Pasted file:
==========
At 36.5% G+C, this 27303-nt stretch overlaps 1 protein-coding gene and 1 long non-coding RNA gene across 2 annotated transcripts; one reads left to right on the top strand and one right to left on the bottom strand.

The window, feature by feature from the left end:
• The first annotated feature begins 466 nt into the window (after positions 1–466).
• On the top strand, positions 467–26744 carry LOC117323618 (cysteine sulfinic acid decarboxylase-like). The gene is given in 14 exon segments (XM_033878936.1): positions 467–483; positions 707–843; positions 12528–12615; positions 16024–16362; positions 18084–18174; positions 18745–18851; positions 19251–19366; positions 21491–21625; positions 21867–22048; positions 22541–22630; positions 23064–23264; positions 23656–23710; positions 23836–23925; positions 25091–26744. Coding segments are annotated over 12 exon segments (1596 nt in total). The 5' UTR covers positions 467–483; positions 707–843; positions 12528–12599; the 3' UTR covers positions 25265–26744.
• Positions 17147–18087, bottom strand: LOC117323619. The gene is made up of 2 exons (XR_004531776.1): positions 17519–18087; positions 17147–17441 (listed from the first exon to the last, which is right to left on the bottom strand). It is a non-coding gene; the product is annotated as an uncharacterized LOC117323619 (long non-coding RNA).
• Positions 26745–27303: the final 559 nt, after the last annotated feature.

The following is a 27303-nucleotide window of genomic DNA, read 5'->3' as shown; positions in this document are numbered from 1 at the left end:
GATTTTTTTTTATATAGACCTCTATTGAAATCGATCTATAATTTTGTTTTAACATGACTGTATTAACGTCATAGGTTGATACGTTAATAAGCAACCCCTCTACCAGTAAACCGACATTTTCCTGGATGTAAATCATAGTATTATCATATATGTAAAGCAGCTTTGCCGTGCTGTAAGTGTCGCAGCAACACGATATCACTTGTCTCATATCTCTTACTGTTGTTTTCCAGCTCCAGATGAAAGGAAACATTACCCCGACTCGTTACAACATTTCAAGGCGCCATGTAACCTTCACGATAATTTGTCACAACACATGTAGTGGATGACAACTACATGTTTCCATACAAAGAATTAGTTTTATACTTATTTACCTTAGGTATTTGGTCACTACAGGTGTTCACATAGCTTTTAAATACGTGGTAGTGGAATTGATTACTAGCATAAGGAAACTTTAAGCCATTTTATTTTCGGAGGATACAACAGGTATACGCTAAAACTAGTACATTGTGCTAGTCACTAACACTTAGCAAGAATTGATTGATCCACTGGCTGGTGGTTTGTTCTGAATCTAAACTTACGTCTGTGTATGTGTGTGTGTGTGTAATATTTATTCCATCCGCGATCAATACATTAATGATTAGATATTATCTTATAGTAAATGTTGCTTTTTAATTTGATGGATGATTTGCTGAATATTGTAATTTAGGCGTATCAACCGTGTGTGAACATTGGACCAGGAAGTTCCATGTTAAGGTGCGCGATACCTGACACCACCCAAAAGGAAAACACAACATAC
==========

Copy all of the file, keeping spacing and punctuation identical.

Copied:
At 36.5% G+C, this 27303-nt stretch overlaps 1 protein-coding gene and 1 long non-coding RNA gene across 2 annotated transcripts; one reads left to right on the top strand and one right to left on the bottom strand.

The window, feature by feature from the left end:
• The first annotated feature begins 466 nt into the window (after positions 1–466).
• On the top strand, positions 467–26744 carry LOC117323618 (cysteine sulfinic acid decarboxylase-like). The gene is given in 14 exon segments (XM_033878936.1): positions 467–483; positions 707–843; positions 12528–12615; positions 16024–16362; positions 18084–18174; positions 18745–18851; positions 19251–19366; positions 21491–21625; positions 21867–22048; positions 22541–22630; positions 23064–23264; positions 23656–23710; positions 23836–23925; positions 25091–26744. Coding segments are annotated over 12 exon segments (1596 nt in total). The 5' UTR covers positions 467–483; positions 707–843; positions 12528–12599; the 3' UTR covers positions 25265–26744.
• Positions 17147–18087, bottom strand: LOC117323619. The gene is made up of 2 exons (XR_004531776.1): positions 17519–18087; positions 17147–17441 (listed from the first exon to the last, which is right to left on the bottom strand). It is a non-coding gene; the product is annotated as an uncharacterized LOC117323619 (long non-coding RNA).
• Positions 26745–27303: the final 559 nt, after the last annotated feature.

The following is a 27303-nucleotide window of genomic DNA, read 5'->3' as shown; positions in this document are numbered from 1 at the left end:
GATTTTTTTTTATATAGACCTCTATTGAAATCGATCTATAATTTTGTTTTAACATGACTGTATTAACGTCATAGGTTGATACGTTAATAAGCAACCCCTCTACCAGTAAACCGACATTTTCCTGGATGTAAATCATAGTATTATCATATATGTAAAGCAGCTTTGCCGTGCTGTAAGTGTCGCAGCAACACGATATCACTTGTCTCATATCTCTTACTGTTGTTTTCCAGCTCCAGATGAAAGGAAACATTACCCCGACTCGTTACAACATTTCAAGGCGCCATGTAACCTTCACGATAATTTGTCACAACACATGTAGTGGATGACAACTACATGTTTCCATACAAAGAATTAGTTTTATACTTATTTACCTTAGGTATTTGGTCACTACAGGTGTTCACATAGCTTTTAAATACGTGGTAGTGGAATTGATTACTAGCATAAGGAAACTTTAAGCCATTTTATTTTCGGAGGATACAACAGGTATACGCTAAAACTAGTACATTGTGCTAGTCACTAACACTTAGCAAGAATTGATTGATCCACTGGCTGGTGGTTTGTTCTGAATCTAAACTTACGTCTGTGTATGTGTGTGTGTGTGTAATATTTATTCCATCCGCGATCAATACATTAATGATTAGATATTATCTTATAGTAAATGTTGCTTTTTAATTTGATGGATGATTTGCTGAATATTGTAATTTAGGCGTATCAACCGTGTGTGAACATTGGACCAGGAAGTTCCATGTTAAGGTGCGCGATACCTGACACCACCCAAAAGGAAAACACAACATAC